April- Diamond is the most celebrated of all birthstones even though it is not the rarest or most expensive. Diamond was believed to symbolise purity and innocence, and joyful life of faith and piety.

May -Emerald was closely associated with love, and with contentment in marriage. Its calming, healing nature in legends is evidently a result of its soothing colour. As such it was thought to be good for eye ailments and irritations.

June - Western beliefs held that pearls could cure mental illness and soothe heartbreak for the wearer. They were also credited with being a powerful antidote against poison

July - Ruby was supposed to ensure harmonious physical and mental health and bring peace. The fiery red gemstone was said to attract and maintain love, and ward off sorrow, inspire boldness and bring success in business.

August -Peridot is a transparent or translucent gem that ranges in colour from light yellow-green to a deep olive-green colour. It was said to protect its wearer against nightmares and terrors of the night, and served to ward off the evil eye. Other legends credit Peridot with bringing happiness and good cheer, and attracting lovers.

September - The most well known colour is blue, but Sapphires are also beautiful in shades of pink and yellow. The most important attribute of Sapphire was said to be that of protection against sorcery. It was thought to banish evil spirits and frighten devils.

October - Tourmaline was thought to be an aid to meditation, fostering compassion and cool headedness. It was said to protect its wearer against many dangers, particularly that of falling.

November - True Topaz is found in shades of colourless to yellow, orange, red or brown, and is sometimes artificially treated by radiation to produce blue colours. It was thought to aid in sleep and eliminate nightmares, as well as cure rheumatism and soreness in the joints.

December - Turquoise was said to enable its wearer to resist evil and maintain virtue. It was credited with helping achieve a state of higher consciousness and resistance to weakness. It was also thought to protect its wearer from falling, particularly form towers and horses.

By Aneela Haque

Beauty dissected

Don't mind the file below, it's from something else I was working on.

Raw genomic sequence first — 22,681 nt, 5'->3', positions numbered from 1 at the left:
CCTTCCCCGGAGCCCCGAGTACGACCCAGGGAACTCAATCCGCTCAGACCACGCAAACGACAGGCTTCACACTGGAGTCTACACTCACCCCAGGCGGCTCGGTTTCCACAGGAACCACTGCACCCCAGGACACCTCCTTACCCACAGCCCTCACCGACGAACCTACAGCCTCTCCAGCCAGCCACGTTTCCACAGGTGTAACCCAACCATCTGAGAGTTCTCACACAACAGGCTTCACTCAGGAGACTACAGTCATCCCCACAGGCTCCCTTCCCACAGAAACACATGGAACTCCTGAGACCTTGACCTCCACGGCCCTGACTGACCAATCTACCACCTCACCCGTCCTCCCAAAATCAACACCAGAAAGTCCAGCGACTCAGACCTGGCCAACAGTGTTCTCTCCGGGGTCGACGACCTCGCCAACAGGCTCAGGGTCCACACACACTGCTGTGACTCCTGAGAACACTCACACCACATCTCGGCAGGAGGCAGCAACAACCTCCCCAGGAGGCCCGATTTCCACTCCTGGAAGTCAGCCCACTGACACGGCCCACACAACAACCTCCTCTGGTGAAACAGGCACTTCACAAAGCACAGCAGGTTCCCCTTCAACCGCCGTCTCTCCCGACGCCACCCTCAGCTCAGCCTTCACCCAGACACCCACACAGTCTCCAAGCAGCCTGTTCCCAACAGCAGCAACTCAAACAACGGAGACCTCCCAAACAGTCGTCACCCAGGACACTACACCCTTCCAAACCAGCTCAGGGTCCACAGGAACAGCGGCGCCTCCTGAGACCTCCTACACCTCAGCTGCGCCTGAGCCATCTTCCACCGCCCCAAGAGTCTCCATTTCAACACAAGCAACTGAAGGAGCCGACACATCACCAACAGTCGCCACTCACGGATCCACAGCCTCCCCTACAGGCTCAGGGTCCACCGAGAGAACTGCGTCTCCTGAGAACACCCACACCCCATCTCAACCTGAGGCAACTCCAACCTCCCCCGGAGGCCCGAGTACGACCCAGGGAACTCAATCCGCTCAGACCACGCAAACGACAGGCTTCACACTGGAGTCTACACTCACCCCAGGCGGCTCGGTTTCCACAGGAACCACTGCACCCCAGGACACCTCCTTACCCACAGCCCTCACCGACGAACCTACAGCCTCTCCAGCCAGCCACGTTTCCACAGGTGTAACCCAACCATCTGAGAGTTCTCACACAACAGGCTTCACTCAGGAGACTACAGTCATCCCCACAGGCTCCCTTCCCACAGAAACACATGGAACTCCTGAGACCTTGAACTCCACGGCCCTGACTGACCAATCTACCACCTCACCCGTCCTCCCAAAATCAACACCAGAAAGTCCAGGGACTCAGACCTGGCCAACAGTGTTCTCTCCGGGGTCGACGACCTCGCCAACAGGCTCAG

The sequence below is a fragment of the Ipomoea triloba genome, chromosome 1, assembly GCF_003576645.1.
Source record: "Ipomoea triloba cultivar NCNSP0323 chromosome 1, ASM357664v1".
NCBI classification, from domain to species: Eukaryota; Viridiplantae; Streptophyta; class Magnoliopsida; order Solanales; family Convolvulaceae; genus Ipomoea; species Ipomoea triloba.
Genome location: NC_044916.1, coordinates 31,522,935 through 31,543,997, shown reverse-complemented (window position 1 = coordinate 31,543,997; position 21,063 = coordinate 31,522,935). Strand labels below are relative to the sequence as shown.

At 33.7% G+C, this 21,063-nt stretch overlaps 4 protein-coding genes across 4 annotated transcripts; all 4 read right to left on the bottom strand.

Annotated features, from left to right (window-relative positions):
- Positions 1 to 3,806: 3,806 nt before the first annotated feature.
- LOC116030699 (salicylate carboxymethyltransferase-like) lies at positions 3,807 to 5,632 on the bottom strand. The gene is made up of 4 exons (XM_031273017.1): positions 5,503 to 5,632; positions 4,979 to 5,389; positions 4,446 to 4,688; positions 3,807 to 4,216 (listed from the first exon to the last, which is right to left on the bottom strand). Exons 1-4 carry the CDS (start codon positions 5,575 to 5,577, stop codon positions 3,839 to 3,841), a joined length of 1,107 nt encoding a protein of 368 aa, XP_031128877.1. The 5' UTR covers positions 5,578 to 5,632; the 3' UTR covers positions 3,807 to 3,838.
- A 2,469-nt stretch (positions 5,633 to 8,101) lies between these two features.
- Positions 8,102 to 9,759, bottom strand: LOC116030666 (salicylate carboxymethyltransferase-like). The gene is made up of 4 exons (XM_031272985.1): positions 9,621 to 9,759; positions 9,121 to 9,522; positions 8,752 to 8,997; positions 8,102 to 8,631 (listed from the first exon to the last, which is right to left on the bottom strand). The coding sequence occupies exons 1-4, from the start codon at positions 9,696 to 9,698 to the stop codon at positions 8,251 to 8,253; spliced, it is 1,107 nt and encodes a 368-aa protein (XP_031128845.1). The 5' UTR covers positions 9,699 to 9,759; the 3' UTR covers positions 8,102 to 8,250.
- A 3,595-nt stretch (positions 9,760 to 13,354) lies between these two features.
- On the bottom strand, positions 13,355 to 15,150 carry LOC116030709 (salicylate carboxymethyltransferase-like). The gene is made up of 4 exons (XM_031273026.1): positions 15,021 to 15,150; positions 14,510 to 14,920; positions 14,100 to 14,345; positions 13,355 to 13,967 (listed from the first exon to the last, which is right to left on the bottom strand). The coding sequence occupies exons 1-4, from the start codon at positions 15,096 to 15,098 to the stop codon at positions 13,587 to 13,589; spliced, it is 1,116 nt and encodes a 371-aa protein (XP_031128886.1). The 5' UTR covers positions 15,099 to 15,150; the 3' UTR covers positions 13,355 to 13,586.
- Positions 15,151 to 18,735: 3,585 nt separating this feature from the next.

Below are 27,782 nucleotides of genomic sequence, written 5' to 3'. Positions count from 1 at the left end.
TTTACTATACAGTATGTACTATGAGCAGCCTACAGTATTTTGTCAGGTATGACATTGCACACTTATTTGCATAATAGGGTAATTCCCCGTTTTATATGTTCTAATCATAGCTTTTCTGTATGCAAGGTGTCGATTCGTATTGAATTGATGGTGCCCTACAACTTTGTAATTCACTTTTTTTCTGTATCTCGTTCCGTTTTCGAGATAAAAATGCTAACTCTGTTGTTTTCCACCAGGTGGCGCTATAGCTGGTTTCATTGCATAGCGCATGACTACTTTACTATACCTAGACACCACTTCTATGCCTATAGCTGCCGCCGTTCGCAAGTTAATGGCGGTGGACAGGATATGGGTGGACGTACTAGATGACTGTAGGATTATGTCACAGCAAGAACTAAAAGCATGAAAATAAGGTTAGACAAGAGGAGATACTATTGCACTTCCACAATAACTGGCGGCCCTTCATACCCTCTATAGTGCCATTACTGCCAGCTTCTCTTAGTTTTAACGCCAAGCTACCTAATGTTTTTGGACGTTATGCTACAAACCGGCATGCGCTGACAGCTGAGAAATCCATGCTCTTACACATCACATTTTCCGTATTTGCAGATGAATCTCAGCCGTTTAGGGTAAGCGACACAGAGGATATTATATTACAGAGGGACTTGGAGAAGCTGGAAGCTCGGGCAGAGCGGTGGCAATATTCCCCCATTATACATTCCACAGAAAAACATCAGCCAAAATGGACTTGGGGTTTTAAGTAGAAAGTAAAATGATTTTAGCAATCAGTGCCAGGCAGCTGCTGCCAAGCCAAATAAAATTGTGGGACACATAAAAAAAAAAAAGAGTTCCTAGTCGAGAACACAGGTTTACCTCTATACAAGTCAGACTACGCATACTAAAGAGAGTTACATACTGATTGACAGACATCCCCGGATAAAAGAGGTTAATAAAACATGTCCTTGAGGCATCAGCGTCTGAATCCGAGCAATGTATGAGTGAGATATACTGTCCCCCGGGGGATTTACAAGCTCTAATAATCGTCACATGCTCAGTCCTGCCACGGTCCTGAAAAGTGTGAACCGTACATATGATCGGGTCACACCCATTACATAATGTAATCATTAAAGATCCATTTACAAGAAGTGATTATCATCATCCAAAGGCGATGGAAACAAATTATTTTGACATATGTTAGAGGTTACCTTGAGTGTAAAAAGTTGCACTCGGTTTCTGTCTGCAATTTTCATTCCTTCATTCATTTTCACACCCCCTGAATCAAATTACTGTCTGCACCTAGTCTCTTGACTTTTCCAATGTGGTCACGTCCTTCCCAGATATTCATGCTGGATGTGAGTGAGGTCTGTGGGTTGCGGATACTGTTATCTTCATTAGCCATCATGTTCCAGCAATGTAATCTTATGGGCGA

M.B.B.S, D.L.O ENT, Head-Neck
& Cosmetic Surgeon,
Phone: 01199845531

Beauty dissected

Dear Doctor,
I am a 40-year-old male. I have lost considerable weight in the last few months through dieting and proper exercise. I now find that although other parts of my body look good, my face, especially my cheeks and chin, still appear fat, which gives my physique an overall "fat" impression.
How can I reduce these areas? It really bothers me a lot and sometimes I feel disheartened. Please help.
- Troubled

Dear Troubled,
Please don't be disheartened; there is a solution to your problem. As you have already realised that working out has helped you lose weight you must also realise that sometimes it takes time for reshaping after weight loss and some areas slim down faster than others.

For some, the chin and cheek are difficult areas. Liposuction is an option that is there for you. It is done by a very small incision under the chin and there is no residual scar. The fat is suctioned out by special syringes.

The whole procedure takes about 45 minutes. It can be done under general or local anaesthesia. No hospital stay is needed. It is very safe and there are no side effects to the procedure.

Dear Doctor,
I am a 32-year-old female. I had a severe attack of typhoid a few months ago and lost a lot of hair. Although the rate of hair loss has significantly reduced, I feel that I lost some amount of eyebrows as well, which is not growing back. Is there any way I can save my eyebrows? Is it possible to do hair transplant on these areas?

High temperatures as well as prolonged illness can cause hair loss. Usually this stops after the patient recovers. Some of the hairs will grow back and some may not. This is true for hair all over the body. Your eyebrows have become sparse due to this loss but it is possible to do hair transplant or eyebrow transplant as it is called. The two procedures are similar.